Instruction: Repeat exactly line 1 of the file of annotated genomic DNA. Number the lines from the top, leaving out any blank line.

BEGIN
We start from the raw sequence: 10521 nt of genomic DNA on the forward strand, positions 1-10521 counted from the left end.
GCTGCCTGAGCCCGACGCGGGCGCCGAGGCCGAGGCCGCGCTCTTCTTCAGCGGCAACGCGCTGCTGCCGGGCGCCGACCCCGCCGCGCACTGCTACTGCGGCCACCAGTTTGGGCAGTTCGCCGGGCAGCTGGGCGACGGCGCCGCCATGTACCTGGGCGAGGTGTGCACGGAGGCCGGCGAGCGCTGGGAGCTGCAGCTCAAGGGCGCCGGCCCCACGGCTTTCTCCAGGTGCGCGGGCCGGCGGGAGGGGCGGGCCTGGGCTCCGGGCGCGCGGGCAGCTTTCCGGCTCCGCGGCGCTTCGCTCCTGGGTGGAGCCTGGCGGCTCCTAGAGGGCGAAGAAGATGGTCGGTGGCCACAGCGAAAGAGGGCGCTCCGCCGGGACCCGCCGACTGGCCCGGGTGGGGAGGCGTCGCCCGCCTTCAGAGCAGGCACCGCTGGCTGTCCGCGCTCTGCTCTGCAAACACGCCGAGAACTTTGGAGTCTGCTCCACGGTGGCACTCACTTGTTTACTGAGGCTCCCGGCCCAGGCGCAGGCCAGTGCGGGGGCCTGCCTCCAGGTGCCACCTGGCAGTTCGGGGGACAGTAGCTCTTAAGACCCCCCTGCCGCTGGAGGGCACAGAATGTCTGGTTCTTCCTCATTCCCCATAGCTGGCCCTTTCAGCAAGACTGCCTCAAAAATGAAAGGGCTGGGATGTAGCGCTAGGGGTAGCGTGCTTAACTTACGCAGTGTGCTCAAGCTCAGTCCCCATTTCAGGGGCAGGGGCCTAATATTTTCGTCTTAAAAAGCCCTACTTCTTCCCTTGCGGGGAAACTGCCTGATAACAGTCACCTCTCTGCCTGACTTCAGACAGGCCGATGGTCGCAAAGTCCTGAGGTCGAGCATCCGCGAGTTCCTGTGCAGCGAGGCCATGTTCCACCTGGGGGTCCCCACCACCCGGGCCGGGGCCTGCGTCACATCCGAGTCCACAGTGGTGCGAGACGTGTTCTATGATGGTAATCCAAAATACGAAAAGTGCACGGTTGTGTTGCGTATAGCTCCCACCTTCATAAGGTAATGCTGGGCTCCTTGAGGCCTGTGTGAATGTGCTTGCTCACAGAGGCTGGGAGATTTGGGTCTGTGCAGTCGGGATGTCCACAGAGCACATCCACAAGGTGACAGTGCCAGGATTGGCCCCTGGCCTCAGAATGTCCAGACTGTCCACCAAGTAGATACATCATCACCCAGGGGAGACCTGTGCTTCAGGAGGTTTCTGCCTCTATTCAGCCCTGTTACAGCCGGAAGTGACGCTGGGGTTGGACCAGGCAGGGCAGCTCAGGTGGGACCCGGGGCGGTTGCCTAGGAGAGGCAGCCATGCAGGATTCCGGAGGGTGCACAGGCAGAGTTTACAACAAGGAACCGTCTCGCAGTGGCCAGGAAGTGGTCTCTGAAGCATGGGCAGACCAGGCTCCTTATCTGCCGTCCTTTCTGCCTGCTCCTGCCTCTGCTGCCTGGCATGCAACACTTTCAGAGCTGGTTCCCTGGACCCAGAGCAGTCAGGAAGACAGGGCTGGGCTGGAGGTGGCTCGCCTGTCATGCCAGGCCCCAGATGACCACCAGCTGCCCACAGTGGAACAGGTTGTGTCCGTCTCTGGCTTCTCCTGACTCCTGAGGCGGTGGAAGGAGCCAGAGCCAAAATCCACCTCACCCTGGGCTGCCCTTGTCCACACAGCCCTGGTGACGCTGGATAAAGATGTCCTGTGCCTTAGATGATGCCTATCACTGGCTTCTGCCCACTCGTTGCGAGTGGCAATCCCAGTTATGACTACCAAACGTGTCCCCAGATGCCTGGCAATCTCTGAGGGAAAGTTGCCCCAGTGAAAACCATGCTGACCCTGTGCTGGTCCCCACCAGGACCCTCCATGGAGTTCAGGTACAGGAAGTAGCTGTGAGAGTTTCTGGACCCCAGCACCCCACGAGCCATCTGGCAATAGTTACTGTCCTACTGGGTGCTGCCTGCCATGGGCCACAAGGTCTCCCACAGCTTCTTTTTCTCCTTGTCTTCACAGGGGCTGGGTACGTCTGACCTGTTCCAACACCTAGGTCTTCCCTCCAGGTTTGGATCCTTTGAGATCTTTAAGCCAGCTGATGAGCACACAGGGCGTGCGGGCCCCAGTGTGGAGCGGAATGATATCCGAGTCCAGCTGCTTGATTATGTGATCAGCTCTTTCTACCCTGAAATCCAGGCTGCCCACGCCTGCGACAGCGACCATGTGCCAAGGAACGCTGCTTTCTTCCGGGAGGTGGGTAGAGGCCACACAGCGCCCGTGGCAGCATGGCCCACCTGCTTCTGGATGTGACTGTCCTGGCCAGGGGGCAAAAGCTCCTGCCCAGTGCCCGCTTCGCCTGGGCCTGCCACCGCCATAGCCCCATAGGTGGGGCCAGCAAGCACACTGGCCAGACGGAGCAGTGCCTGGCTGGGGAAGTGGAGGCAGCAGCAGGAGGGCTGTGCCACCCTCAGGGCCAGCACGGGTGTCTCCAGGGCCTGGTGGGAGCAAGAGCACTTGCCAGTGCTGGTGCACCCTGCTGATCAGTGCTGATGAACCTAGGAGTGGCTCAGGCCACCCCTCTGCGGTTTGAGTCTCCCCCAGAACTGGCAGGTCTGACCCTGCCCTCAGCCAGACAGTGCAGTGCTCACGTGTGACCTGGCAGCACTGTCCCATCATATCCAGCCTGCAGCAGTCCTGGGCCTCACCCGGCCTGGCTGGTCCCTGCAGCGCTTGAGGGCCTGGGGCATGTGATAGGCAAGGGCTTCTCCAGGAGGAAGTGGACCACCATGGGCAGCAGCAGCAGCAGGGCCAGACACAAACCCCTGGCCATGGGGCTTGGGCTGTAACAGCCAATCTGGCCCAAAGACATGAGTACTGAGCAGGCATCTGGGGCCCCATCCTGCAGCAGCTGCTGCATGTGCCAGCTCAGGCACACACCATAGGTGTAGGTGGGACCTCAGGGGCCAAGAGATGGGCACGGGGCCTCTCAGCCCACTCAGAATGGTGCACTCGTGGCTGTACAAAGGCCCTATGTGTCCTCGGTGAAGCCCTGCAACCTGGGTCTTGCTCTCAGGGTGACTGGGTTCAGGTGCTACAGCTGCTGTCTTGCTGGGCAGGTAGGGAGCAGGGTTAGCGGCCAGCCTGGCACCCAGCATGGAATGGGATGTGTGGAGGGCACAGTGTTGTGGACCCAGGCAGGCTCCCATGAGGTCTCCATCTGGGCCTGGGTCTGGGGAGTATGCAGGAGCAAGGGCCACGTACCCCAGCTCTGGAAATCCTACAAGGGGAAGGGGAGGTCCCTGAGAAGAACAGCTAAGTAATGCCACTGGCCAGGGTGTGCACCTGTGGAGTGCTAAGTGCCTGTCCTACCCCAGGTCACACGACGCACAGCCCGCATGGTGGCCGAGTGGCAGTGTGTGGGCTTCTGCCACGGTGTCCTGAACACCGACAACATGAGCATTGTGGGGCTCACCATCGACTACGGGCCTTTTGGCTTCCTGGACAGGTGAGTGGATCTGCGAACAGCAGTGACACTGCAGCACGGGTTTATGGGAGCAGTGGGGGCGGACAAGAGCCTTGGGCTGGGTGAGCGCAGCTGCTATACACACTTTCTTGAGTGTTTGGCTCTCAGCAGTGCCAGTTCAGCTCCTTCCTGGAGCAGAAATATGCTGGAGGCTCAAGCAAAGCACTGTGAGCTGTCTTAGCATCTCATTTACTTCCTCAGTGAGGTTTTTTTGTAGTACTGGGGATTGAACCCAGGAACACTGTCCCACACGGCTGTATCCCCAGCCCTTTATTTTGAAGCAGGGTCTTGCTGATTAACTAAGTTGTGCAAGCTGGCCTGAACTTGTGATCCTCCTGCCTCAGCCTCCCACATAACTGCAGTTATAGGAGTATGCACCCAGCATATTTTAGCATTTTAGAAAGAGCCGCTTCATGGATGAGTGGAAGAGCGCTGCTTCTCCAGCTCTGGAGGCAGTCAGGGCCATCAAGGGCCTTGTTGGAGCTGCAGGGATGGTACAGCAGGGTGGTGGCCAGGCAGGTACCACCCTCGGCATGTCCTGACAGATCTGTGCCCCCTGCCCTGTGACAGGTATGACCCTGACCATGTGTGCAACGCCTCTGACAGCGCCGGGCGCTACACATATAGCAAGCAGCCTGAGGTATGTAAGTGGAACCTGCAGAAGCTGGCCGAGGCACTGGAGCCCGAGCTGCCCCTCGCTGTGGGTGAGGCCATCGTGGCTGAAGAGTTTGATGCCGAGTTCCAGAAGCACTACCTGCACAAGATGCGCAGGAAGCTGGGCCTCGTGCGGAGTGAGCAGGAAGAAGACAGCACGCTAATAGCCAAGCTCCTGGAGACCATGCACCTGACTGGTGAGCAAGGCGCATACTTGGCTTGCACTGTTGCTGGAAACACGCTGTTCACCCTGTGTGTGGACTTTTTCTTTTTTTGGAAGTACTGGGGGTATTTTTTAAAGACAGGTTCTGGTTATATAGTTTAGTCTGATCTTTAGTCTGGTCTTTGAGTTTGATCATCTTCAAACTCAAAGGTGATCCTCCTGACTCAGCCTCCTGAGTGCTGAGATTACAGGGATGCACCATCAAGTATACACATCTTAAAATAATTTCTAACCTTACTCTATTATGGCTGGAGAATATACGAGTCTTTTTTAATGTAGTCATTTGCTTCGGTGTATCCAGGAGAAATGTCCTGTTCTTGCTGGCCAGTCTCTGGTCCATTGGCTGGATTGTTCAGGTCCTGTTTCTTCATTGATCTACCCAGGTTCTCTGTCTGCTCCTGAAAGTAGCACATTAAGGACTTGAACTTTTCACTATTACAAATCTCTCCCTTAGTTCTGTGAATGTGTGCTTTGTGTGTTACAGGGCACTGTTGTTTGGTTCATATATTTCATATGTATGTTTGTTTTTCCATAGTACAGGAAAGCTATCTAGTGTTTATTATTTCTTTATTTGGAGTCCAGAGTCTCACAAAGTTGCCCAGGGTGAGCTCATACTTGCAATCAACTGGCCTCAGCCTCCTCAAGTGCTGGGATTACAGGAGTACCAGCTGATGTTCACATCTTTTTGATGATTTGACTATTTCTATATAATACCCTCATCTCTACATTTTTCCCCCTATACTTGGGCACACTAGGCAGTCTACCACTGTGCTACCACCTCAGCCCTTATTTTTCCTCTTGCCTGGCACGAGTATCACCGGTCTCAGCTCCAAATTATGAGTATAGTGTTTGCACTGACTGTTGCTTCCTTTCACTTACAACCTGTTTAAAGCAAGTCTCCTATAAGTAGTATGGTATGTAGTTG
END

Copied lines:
We start from the raw sequence: 10521 nt of genomic DNA on the forward strand, positions 1-10521 counted from the left end.